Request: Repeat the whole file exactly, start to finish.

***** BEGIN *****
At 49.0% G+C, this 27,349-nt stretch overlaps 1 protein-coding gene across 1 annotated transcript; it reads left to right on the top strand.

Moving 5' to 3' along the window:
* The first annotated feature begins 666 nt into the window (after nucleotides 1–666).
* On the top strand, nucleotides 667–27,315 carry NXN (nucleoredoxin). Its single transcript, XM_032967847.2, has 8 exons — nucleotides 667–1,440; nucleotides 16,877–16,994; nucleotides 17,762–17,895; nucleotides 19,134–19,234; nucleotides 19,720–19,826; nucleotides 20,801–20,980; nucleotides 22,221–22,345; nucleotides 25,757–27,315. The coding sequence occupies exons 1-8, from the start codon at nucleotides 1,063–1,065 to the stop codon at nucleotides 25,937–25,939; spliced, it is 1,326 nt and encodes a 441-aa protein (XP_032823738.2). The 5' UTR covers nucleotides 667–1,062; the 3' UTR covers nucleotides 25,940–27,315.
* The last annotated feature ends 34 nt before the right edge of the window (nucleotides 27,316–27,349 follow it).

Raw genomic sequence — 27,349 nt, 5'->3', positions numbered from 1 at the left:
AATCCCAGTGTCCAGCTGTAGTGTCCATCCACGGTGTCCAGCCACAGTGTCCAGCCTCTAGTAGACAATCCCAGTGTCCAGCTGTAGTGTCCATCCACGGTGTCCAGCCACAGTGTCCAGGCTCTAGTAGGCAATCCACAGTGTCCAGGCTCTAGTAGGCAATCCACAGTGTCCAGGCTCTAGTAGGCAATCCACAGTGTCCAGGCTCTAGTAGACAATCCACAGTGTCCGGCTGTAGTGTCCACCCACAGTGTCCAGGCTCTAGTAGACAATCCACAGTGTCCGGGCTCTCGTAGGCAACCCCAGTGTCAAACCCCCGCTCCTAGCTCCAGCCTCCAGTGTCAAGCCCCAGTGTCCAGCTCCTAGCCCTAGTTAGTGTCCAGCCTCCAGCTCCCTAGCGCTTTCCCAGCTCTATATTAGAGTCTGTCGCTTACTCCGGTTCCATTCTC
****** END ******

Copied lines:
At 49.0% G+C, this 27,349-nt stretch overlaps 1 protein-coding gene across 1 annotated transcript; it reads left to right on the top strand.

Moving 5' to 3' along the window:
* The first annotated feature begins 666 nt into the window (after nucleotides 1–666).
* On the top strand, nucleotides 667–27,315 carry NXN (nucleoredoxin). Its single transcript, XM_032967847.2, has 8 exons — nucleotides 667–1,440; nucleotides 16,877–16,994; nucleotides 17,762–17,895; nucleotides 19,134–19,234; nucleotides 19,720–19,826; nucleotides 20,801–20,980; nucleotides 22,221–22,345; nucleotides 25,757–27,315. The coding sequence occupies exons 1-8, from the start codon at nucleotides 1,063–1,065 to the stop codon at nucleotides 25,937–25,939; spliced, it is 1,326 nt and encodes a 441-aa protein (XP_032823738.2). The 5' UTR covers nucleotides 667–1,062; the 3' UTR covers nucleotides 25,940–27,315.
* The last annotated feature ends 34 nt before the right edge of the window (nucleotides 27,316–27,349 follow it).

Raw genomic sequence — 27,349 nt, 5'->3', positions numbered from 1 at the left:
AATCCCAGTGTCCAGCTGTAGTGTCCATCCACGGTGTCCAGCCACAGTGTCCAGCCTCTAGTAGACAATCCCAGTGTCCAGCTGTAGTGTCCATCCACGGTGTCCAGCCACAGTGTCCAGGCTCTAGTAGGCAATCCACAGTGTCCAGGCTCTAGTAGGCAATCCACAGTGTCCAGGCTCTAGTAGGCAATCCACAGTGTCCAGGCTCTAGTAGACAATCCACAGTGTCCGGCTGTAGTGTCCACCCACAGTGTCCAGGCTCTAGTAGACAATCCACAGTGTCCGGGCTCTCGTAGGCAACCCCAGTGTCAAACCCCCGCTCCTAGCTCCAGCCTCCAGTGTCAAGCCCCAGTGTCCAGCTCCTAGCCCTAGTTAGTGTCCAGCCTCCAGCTCCCTAGCGCTTTCCCAGCTCTATATTAGAGTCTGTCGCTTACTCCGGTTCCATTCTC